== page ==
Gov’t slams CHP meet on Arab Spring

Gov’t slams CHP meet on Arab Spring

Gov’t slams CHP meet on Arab Spring

CHP’s meeting irks the PM because it will unveil the truth, Kılıçdaroğlu says. DAILY NEWS photo

Prime Minister Recep Tayyip Erdoğan charged yesterday that an upcoming Socialist International (SI) meeting on the Arab uprisings, to be hosted by the main opposition, was organized to advocate the Syrian regime’s bloody crackdown on opponents.

“They will be holding a meeting to defend the brutality in Syria and a regime that has so far killed nearly 10,000 of our brothers. In this way, they claim, they will be looking for a solution for Syria,” Erdoğan said at the parliamentary group meeting of his Justice and Development Party (AKP).

In an apparent reference to the Alevi faith that CHP leader Kemal Kılıçdaroğlu and Syrian leader Bashar al-Assad share, Erdoğan said: “Don’t forget that a person’s religion is the religion of his friend. Tell me who your friend is and I’ll tell you who you are.”

The CHP will host a meeting of the Socialist International’s (SI) Special Committee on the Arab World on March 23-24 in Istanbul, to discuss social-democratic approaches to the transformation process in the region. Representatives of social-democratic parties from many countries, as well as bloggers from Tunisia, Egypt, Libya and Syria are expected to participate.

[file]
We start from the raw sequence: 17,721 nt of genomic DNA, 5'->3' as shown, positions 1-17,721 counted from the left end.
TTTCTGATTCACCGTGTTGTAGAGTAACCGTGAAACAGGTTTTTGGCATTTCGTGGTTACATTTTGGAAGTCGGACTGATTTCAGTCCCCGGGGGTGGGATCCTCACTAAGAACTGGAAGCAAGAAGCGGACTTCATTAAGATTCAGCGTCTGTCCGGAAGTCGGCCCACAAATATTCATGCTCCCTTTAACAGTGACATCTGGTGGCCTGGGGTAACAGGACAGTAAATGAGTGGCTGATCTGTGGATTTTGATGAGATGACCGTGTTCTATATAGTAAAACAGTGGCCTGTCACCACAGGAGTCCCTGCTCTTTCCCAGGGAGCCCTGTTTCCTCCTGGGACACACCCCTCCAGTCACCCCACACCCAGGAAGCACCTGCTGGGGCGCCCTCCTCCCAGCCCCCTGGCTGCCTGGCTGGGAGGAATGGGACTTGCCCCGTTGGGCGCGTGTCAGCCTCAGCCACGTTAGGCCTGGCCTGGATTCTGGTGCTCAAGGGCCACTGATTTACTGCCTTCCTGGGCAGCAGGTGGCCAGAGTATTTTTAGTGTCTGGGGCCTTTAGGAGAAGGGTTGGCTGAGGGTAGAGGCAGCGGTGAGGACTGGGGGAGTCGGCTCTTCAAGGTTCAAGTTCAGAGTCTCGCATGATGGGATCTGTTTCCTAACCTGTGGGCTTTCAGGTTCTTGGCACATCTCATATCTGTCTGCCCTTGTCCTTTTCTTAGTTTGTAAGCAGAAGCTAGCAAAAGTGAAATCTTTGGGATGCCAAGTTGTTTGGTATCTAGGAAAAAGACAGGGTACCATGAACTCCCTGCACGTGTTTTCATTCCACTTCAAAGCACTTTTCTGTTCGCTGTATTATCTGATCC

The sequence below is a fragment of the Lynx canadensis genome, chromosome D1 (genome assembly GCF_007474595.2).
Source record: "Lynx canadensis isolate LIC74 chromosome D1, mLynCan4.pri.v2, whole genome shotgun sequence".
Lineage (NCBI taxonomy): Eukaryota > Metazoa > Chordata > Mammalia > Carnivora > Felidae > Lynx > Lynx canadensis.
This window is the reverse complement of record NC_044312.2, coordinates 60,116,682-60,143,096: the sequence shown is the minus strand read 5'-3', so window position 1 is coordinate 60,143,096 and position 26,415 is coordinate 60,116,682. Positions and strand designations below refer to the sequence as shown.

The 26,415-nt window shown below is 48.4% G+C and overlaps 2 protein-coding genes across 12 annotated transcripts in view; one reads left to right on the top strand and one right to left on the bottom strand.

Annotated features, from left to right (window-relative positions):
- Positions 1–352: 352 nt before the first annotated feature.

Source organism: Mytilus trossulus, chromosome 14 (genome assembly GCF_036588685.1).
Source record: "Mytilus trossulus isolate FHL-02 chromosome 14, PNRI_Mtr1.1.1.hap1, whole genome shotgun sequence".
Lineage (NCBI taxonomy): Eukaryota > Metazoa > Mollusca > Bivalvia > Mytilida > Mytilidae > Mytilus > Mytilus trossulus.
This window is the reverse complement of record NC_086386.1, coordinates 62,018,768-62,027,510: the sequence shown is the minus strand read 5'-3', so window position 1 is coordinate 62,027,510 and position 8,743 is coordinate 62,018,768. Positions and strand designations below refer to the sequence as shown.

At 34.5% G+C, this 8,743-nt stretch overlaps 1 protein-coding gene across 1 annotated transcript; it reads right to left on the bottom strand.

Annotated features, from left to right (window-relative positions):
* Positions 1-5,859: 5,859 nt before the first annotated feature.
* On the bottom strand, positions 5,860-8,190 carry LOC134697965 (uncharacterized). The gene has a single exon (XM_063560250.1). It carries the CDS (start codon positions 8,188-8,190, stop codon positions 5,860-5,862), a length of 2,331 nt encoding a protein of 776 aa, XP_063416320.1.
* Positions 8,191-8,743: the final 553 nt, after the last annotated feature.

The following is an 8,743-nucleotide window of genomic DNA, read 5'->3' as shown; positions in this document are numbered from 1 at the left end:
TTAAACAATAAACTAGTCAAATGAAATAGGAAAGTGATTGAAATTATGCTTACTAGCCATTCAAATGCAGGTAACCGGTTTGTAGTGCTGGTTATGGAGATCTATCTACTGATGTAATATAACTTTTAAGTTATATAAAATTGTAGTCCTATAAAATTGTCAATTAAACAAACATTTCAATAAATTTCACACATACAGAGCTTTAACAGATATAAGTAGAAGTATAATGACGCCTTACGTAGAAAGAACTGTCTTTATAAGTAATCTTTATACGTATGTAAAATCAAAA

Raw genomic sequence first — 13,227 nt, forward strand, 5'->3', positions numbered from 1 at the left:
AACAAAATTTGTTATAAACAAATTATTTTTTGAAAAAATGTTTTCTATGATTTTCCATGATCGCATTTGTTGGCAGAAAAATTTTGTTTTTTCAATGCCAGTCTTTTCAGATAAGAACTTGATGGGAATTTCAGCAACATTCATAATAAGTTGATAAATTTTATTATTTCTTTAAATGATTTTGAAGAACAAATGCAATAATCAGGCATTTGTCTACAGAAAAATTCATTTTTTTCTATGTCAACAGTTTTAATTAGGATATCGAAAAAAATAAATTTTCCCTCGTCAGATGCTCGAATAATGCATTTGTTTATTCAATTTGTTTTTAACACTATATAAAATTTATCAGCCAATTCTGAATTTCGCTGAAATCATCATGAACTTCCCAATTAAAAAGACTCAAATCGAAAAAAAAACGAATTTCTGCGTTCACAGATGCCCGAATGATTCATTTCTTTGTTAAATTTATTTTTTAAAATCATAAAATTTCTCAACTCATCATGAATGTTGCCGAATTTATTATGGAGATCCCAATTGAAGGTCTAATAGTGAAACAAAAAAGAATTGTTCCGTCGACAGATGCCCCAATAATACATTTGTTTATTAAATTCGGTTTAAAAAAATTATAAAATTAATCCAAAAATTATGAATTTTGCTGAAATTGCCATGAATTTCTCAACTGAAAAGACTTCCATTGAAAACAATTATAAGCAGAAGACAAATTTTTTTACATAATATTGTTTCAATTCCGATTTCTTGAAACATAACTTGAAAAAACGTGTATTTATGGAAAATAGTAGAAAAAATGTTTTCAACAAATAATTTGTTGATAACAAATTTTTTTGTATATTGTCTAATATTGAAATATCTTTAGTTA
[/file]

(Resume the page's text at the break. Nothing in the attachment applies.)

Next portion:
CHP leader Kemal Kılıçdaroğlu retorted that the meeting had annoyed Erdoğan because in it “the truth” about the situation in Syria would be discussed.

“Look at his panic. The meeting has not convened yet but he is already annoyed. He is irked because people will be told the truth about Syria,” Kılıçdaroğlu said at his party’s parliamentary meeting, adding that the meeting would also raise the issue of the two Turkish journalists missing in Syria.
Kılıçdaroğlu warned the government that the creation of a Turkish “buffer zone” inside Syria would amount to “war and occupation.”

Turkey goes ‘global’

In further remarks yesterday, Erdoğan vowed that Turkey would continue to increase its global role as he defended the country’s involvement in Afghanistan, in the face of opposition criticism after a helicopter crash in Kabul that killed 12 soldiers.

“You cannot be a big country if you have small ambitions. We will go everywhere across the world - to take assistance, to take care for our ancestors’ heritage, to expand trade,” he said.

Stressing that Ankara was proud of all its soldiers serving in missions abroad, Erdoğan bluntly rejected charged that Turkey had become a “sub-contractor” of Western powers’ policies in the region and dubbed his critics as “ignorant” and “pathetic.”

The leader of the Nationalist Movement Party (MHP) Devlet Bahçeli, however, stepped up criticism of NATO’s campaign in Afghanistan, arguing that the war-ravaged country had been “enslaved under the pretext of fighting terrorism.” He urged the withdrawal of the Turkish forces from Afghanistan on the grounds that their presence there had “no strategic importance left.”